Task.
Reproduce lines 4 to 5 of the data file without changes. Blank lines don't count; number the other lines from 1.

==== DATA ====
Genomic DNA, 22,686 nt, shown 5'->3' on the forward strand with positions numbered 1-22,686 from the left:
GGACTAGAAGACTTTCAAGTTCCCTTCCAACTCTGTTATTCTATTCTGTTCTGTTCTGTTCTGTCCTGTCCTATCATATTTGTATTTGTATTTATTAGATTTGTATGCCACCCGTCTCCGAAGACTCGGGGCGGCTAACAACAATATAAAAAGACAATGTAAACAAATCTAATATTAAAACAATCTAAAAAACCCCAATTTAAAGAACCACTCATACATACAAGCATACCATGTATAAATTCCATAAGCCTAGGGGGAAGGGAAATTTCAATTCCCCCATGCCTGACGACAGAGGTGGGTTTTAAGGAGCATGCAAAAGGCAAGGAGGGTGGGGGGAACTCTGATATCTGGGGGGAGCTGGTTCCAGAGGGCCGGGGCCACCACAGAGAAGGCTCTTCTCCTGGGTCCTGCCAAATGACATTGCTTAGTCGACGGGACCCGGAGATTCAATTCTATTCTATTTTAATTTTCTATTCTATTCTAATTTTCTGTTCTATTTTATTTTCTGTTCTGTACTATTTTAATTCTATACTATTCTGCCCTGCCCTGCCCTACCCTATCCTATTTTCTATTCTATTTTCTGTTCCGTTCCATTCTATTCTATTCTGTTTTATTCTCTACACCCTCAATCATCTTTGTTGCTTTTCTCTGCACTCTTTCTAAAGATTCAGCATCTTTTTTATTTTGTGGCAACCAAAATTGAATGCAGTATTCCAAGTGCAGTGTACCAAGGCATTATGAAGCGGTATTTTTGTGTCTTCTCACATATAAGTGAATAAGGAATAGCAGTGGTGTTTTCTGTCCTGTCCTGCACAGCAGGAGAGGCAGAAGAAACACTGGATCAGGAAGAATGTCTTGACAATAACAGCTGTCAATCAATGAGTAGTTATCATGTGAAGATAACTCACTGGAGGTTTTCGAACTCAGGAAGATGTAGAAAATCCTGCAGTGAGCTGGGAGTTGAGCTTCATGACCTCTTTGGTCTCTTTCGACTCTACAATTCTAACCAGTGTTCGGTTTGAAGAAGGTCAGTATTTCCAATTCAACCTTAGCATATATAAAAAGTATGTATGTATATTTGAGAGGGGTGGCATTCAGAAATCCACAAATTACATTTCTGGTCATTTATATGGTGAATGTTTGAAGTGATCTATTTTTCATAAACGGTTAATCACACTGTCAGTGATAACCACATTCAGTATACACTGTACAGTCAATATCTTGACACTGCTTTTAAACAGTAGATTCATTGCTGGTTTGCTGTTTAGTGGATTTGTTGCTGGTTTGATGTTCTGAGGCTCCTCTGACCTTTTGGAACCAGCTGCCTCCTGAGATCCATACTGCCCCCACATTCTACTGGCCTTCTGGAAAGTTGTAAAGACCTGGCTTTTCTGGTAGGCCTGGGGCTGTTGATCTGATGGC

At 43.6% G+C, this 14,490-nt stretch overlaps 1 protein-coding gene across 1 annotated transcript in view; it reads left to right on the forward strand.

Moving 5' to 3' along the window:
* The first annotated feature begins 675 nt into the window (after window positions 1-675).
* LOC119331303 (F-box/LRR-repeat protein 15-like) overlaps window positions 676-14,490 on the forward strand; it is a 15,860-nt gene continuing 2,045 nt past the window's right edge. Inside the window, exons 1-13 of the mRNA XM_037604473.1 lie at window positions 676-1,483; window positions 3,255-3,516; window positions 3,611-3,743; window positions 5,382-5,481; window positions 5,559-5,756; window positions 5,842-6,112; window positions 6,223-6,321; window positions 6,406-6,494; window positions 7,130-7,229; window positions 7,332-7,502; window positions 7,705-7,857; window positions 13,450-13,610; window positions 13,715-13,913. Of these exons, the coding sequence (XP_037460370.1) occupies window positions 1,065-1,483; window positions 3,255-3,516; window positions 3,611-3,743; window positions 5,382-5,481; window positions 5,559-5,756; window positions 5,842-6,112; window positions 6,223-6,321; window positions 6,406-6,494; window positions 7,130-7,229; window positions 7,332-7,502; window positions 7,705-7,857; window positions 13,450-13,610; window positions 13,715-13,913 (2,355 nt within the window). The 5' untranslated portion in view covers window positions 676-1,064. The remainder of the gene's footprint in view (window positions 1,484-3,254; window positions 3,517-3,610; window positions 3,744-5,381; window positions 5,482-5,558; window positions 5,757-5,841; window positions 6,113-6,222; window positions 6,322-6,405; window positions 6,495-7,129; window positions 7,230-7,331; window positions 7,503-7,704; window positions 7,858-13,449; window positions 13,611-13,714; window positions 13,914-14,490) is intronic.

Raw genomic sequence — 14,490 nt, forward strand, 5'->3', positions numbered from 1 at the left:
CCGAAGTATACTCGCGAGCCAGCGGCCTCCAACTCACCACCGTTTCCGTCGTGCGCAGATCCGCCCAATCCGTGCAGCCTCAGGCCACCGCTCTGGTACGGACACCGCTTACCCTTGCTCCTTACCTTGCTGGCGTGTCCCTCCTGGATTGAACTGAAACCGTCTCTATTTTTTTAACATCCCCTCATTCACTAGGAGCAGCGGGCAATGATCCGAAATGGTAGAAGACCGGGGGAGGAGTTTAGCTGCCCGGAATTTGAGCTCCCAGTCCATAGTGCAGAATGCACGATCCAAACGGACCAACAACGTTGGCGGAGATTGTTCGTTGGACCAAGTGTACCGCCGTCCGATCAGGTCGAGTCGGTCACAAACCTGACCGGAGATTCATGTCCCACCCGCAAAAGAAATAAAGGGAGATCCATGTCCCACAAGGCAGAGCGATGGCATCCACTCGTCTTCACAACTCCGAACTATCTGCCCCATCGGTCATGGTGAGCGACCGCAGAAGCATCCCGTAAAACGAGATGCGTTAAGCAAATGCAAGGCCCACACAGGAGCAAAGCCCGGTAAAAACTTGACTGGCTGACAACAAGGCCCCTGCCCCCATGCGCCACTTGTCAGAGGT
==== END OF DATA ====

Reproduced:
Moving 5' to 3' along the window:
* The first annotated feature begins 675 nt into the window (after window positions 1-675).